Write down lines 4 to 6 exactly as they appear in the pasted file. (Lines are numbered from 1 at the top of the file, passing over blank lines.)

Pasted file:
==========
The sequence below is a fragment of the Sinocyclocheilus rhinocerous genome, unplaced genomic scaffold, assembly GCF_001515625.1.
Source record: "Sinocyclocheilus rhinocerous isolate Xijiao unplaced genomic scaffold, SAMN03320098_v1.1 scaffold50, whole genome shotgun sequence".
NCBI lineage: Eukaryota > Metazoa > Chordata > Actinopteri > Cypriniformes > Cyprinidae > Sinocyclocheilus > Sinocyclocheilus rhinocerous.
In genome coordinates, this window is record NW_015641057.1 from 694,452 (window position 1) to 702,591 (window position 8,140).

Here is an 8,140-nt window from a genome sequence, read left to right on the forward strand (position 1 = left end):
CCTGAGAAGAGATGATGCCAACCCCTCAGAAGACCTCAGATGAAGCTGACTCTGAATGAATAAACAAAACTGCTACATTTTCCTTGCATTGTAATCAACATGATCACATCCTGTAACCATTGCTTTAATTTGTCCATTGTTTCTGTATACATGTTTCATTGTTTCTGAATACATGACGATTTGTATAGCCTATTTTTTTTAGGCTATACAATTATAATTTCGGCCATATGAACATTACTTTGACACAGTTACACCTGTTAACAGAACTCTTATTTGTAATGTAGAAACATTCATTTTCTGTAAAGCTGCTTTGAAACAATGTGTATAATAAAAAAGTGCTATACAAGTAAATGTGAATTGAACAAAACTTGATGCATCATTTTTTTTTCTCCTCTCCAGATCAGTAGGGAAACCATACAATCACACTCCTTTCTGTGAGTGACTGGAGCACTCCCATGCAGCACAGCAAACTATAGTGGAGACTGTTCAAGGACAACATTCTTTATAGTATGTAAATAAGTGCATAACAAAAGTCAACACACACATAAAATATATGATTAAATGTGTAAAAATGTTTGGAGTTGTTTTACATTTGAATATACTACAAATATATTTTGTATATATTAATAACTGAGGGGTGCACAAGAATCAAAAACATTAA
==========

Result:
In genome coordinates, this window is record NW_015641057.1 from 694,452 (window position 1) to 702,591 (window position 8,140).

Here is an 8,140-nt window from a genome sequence, read left to right on the forward strand (position 1 = left end):
CCTGAGAAGAGATGATGCCAACCCCTCAGAAGACCTCAGATGAAGCTGACTCTGAATGAATAAACAAAACTGCTACATTTTCCTTGCATTGTAATCAACATGATCACATCCTGTAACCATTGCTTTAATTTGTCCATTGTTTCTGTATACATGTTTCATTGTTTCTGAATACATGACGATTTGTATAGCCTATTTTTTTTAGGCTATACAATTATAATTTCGGCCATATGAACATTACTTTGACACAGTTACACCTGTTAACAGAACTCTTATTTGTAATGTAGAAACATTCATTTTCTGTAAAGCTGCTTTGAAACAATGTGTATAATAAAAAAGTGCTATACAAGTAAATGTGAATTGAACAAAACTTGATGCATCATTTTTTTTTCTCCTCTCCAGATCAGTAGGGAAACCATACAATCACACTCCTTTCTGTGAGTGACTGGAGCACTCCCATGCAGCACAGCAAACTATAGTGGAGACTGTTCAAGGACAACATTCTTTATAGTATGTAAATAAGTGCATAACAAAAGTCAACACACACATAAAATATATGATTAAATGTGTAAAAATGTTTGGAGTTGTTTTACATTTGAATATACTACAAATATATTTTGTATATATTAATAACTGAGGGGTGCACAAGAATCAAAAACATTAA